Trans Elected Officials report released

Trans* Candidates and Elected Officials Around the World

Panel for Trans* Candidates and Elected Officials Around the World discussion

Earlier this month, a number of trans and other activists met in the Houses of Parliament in London to discuss the release of a new and (to the best of my knowledge) unique report. It collects together a list of trans politicians who has stood for or been elected to public office, and it well worth a read. You can download the full report, in PDF form, from the LGBTQ Representation and Rights Initiative who are based at the University of North Carolina at Chapel Hill.

I know from having covered this in the past on this blog that it can be terribly hard to get information on this topic, and made more difficult by the need to verify details to an extent not needed in other walks of life. When the authors of Standing Out compiled an earlier report, one party in the UK either “outed” or erroneously listed one of their own candidates as trans, which led to threats of legal action against the authors of the report.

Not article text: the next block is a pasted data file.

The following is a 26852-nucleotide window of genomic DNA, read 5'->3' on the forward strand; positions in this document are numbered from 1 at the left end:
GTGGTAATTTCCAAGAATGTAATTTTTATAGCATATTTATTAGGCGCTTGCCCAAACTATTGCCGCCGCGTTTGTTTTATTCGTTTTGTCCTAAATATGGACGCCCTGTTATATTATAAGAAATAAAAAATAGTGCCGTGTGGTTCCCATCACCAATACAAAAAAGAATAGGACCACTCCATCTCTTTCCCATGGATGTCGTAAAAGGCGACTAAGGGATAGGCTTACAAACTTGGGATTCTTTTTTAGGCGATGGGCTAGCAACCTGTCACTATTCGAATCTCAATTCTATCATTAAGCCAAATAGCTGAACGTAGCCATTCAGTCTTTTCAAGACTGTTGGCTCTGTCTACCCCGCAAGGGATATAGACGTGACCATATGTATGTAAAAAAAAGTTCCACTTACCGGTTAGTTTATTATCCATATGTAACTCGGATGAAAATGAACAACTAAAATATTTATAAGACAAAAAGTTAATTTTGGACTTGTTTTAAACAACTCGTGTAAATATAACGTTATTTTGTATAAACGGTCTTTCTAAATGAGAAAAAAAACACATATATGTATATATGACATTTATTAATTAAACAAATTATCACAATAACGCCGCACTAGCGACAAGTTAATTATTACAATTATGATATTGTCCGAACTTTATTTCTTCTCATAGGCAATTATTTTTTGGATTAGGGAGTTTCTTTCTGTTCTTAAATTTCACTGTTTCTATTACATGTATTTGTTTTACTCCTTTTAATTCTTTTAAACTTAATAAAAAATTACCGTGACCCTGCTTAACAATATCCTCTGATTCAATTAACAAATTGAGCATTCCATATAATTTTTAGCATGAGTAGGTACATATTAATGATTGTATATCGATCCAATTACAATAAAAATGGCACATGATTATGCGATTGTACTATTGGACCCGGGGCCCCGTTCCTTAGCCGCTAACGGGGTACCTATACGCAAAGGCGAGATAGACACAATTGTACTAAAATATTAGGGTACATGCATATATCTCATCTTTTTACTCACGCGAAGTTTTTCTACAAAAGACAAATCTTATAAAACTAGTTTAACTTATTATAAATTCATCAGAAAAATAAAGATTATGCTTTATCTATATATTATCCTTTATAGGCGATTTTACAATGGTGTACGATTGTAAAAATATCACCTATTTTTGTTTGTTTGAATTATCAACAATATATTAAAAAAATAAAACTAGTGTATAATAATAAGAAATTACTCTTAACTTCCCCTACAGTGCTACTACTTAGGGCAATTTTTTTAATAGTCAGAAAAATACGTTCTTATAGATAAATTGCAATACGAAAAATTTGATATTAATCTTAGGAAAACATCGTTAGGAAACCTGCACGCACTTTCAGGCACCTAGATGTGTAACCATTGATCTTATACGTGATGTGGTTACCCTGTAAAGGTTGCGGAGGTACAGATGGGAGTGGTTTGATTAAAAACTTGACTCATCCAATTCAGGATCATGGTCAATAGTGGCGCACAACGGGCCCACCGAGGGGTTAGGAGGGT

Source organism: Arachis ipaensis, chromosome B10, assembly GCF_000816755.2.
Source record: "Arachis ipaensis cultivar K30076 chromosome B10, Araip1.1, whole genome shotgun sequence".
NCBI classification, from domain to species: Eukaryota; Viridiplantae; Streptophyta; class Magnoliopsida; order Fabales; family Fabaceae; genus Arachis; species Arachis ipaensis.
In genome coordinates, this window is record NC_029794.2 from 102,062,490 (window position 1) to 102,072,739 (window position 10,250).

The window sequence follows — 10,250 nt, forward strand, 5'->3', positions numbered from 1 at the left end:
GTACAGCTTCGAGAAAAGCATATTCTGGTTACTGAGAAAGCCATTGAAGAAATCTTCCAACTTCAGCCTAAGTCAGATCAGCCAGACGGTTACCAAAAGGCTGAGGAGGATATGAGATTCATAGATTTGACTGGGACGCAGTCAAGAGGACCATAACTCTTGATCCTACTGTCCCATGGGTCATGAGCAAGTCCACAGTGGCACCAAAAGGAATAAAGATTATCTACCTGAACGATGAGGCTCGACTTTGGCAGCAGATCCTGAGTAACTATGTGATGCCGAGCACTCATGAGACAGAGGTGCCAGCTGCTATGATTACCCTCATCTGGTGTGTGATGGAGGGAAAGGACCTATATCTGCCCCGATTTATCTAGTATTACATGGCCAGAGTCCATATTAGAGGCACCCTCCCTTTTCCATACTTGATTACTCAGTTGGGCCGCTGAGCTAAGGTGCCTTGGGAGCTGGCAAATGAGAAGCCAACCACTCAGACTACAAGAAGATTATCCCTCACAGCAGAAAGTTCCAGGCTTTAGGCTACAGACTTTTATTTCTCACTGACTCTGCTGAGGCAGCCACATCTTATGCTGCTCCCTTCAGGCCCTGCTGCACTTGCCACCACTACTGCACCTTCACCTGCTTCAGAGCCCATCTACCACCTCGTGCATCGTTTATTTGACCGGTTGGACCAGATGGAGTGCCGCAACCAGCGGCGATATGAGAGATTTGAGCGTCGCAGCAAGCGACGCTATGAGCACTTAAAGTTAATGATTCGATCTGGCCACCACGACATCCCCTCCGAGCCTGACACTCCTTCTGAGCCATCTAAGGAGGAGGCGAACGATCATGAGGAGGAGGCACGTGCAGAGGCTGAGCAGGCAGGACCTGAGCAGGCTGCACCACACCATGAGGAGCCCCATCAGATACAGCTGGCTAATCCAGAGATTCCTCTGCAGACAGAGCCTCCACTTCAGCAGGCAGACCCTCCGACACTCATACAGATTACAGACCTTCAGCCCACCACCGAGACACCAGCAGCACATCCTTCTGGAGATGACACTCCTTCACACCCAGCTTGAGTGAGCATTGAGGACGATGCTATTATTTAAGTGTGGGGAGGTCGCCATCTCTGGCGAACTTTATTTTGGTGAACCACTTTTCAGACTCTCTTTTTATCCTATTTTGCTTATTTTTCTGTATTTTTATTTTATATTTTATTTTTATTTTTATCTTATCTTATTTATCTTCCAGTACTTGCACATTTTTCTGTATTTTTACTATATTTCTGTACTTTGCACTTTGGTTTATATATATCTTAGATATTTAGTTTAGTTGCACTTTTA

However, I suspect many readers here will have useful bits of information on the topic of trans politicians that have not made it into the report – if you do, please do drop them a line via their web site.

Whilst the media might like to portray trans people as terribly interesting and worthy of several column inches in the battle to sell papers and advertising, my drive has always been to try to make being trans in politics a little more normal and emphasise that there have been and remain quite a number of us active at many levels of government. In that vein, and in the hope it encourages more people to openly stand, I will leave you with a quote from one of the report’s authors, Andrew Reynolds:

There is no evidence that, once selected, LGB and trans people are systematically less likely to win an election.

1 comment

Leave a Reply